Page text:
Saturday 16 December 2017

Malham Cove becomes waterfall for first time in centuries amid storm

Water falling over the cliffs at Malham Cove in North Yorkshire for the first time in a century following heavy rain in the area (Alan Hume/PA)
Water falling over the cliffs at Malham Cove in North Yorkshire for the first time in a century following heavy rain in the area (Alan Hume/PA)
Water falling over the cliffs at Malham Cove, near the village of Malham, North Yorkshire for the first time in a centuries. Picture by: Alan Hulme/PA

Storm Desmond briefly created a new record-breaking waterfall as it sent torrents cascading over a famous landmark for the first time in centuries.

Malham Cove, a limestone formation in the Yorkshire Dales, is usually dry as water flows through cracks and gullies to its foot well before the cliff edge and a drop of around 260ft.

But Alan Hulme, Yorkshire Dales National Park's head of ranger services, said the water systems were so full from the incredible amount of rain that it flowed along what has been known as Dry Valley and over the top of the cove.

Mr Hulme, who has lived in Malhamdale for 30 years, said most of the village turned out to see the spectacle.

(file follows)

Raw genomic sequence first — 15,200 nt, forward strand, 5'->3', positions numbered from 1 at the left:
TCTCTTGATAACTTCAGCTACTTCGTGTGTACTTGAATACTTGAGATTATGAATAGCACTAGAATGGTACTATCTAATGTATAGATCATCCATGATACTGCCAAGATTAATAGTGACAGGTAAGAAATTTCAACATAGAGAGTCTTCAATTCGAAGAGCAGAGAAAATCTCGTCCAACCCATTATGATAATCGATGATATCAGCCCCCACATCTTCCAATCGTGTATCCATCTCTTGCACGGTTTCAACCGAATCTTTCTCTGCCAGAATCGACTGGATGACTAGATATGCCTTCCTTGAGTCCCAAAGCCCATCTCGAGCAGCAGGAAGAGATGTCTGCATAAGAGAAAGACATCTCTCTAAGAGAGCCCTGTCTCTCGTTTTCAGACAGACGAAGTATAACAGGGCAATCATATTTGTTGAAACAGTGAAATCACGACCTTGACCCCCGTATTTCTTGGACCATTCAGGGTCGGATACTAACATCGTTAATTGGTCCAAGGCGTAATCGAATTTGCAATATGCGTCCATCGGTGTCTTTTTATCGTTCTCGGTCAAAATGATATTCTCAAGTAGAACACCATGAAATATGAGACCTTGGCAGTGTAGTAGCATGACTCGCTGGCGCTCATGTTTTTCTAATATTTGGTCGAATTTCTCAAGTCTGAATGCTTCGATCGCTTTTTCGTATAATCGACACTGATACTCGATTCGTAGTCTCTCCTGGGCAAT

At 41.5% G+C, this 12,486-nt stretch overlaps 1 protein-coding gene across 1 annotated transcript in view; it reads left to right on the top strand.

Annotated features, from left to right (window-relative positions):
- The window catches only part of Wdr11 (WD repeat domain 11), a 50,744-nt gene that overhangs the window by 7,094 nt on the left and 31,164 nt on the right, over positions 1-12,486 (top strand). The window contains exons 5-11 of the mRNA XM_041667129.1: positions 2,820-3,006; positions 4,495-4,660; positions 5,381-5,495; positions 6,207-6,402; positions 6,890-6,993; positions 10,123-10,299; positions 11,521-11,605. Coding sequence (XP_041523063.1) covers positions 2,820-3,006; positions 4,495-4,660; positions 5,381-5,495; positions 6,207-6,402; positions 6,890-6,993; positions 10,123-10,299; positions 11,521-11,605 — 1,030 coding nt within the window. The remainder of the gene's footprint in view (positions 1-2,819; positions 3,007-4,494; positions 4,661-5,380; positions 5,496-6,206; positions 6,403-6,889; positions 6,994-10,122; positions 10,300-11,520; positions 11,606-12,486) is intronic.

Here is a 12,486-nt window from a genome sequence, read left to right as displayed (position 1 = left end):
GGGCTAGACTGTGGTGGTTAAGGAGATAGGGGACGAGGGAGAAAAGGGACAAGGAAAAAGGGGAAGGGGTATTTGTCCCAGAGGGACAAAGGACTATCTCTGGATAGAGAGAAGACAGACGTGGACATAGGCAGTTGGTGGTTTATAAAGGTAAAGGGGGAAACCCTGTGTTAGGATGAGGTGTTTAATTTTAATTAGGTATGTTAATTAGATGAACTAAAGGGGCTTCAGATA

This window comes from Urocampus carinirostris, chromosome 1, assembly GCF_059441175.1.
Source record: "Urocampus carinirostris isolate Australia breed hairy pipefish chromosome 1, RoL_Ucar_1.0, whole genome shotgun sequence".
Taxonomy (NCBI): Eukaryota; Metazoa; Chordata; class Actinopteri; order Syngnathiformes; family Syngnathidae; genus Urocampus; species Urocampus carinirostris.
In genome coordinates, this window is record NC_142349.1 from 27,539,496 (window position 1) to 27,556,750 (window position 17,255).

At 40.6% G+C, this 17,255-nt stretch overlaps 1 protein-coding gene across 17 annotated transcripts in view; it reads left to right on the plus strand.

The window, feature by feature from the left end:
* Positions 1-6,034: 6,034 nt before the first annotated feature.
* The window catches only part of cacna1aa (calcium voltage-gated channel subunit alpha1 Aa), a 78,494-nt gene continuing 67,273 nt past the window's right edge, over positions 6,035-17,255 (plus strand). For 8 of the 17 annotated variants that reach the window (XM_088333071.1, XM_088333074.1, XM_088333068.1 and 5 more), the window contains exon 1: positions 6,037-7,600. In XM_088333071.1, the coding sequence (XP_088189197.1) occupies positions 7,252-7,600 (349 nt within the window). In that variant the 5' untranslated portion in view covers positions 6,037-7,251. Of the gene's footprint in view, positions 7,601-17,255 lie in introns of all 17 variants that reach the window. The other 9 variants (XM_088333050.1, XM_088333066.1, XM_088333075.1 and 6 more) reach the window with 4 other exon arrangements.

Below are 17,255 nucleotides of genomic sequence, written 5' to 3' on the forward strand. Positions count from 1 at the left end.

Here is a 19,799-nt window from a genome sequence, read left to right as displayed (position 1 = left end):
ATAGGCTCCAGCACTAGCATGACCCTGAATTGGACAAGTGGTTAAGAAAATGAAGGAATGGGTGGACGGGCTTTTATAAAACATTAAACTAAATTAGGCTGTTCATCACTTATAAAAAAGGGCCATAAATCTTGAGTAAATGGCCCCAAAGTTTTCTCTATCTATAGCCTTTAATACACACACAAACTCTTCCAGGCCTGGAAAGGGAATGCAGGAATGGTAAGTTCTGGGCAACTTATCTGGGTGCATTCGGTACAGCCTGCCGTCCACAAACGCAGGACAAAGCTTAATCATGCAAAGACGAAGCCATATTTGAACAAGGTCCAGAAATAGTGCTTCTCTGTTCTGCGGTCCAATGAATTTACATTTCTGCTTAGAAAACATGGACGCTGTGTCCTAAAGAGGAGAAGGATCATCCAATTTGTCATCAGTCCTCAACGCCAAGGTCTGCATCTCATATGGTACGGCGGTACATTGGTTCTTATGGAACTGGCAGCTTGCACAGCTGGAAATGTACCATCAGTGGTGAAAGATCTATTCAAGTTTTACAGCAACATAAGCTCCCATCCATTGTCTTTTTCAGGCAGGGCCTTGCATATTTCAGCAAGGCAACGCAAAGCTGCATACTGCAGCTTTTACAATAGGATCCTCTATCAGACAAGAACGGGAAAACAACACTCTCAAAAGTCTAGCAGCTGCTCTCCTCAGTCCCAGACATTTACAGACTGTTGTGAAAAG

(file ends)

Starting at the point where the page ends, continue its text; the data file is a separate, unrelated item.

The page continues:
"It was truly amazing," he said.

"The cove was formed in the Ice Age and melt-water created a natural amphitheatre 300 metres wide and about 80 metres high.

"We are struggling to find out the last time it flowed as a waterfall.

"People are saying for one day, and one day only, it was the biggest unbroken waterfall in England."

The 260ft drop was around two-and-a-half times bigger than England's usual record holder, Hardraw Force, also in the Yorkshire Dales.

Mr Hulme said: "There was a lot of interest in it yesterday and while the weather put off a lot of visitors, it was picked up on social media quickly.

"The people who saw it have been very fortunate.

"It was just a fantastic experience."

Mr Hulme has been trying to find out the last time water tumbled over the top of Malham Cove, with some people saying it happened in the early 19th century, others in 1720 and some going as far back as the Ice Age.

"There is a lot of hearsay," he said. "We may never know."

Press Association

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